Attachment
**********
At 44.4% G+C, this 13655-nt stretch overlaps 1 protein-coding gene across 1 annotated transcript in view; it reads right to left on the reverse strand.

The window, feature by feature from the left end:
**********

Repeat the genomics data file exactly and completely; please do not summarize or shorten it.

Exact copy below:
At 44.4% G+C, this 13655-nt stretch overlaps 1 protein-coding gene across 1 annotated transcript in view; it reads right to left on the reverse strand.

The window, feature by feature from the left end: